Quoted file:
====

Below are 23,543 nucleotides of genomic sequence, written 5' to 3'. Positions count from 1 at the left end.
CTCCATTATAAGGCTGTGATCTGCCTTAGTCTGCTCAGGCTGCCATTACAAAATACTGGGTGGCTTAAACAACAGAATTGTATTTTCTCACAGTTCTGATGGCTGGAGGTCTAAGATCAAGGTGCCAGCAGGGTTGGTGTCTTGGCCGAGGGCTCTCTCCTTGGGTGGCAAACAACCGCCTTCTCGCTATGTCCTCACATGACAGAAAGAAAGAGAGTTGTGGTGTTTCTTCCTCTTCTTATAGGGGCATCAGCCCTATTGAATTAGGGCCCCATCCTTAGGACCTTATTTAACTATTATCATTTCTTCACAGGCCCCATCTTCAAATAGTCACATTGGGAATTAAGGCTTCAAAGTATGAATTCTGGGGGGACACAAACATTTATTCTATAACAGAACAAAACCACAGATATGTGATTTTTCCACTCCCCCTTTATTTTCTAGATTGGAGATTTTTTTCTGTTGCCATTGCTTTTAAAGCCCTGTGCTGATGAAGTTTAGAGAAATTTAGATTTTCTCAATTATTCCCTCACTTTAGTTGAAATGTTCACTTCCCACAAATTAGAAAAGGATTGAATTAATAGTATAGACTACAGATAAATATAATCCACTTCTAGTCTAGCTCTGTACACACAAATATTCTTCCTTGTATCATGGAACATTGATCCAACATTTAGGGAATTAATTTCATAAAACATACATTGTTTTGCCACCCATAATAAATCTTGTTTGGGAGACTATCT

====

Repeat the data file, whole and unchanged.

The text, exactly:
Below are 23,543 nucleotides of genomic sequence, written 5' to 3'. Positions count from 1 at the left end.
CTCCATTATAAGGCTGTGATCTGCCTTAGTCTGCTCAGGCTGCCATTACAAAATACTGGGTGGCTTAAACAACAGAATTGTATTTTCTCACAGTTCTGATGGCTGGAGGTCTAAGATCAAGGTGCCAGCAGGGTTGGTGTCTTGGCCGAGGGCTCTCTCCTTGGGTGGCAAACAACCGCCTTCTCGCTATGTCCTCACATGACAGAAAGAAAGAGAGTTGTGGTGTTTCTTCCTCTTCTTATAGGGGCATCAGCCCTATTGAATTAGGGCCCCATCCTTAGGACCTTATTTAACTATTATCATTTCTTCACAGGCCCCATCTTCAAATAGTCACATTGGGAATTAAGGCTTCAAAGTATGAATTCTGGGGGGACACAAACATTTATTCTATAACAGAACAAAACCACAGATATGTGATTTTTCCACTCCCCCTTTATTTTCTAGATTGGAGATTTTTTTCTGTTGCCATTGCTTTTAAAGCCCTGTGCTGATGAAGTTTAGAGAAATTTAGATTTTCTCAATTATTCCCTCACTTTAGTTGAAATGTTCACTTCCCACAAATTAGAAAAGGATTGAATTAATAGTATAGACTACAGATAAATATAATCCACTTCTAGTCTAGCTCTGTACACACAAATATTCTTCCTTGTATCATGGAACATTGATCCAACATTTAGGGAATTAATTTCATAAAACATACATTGTTTTGCCACCCATAATAAATCTTGTTTGGGAGACTATCT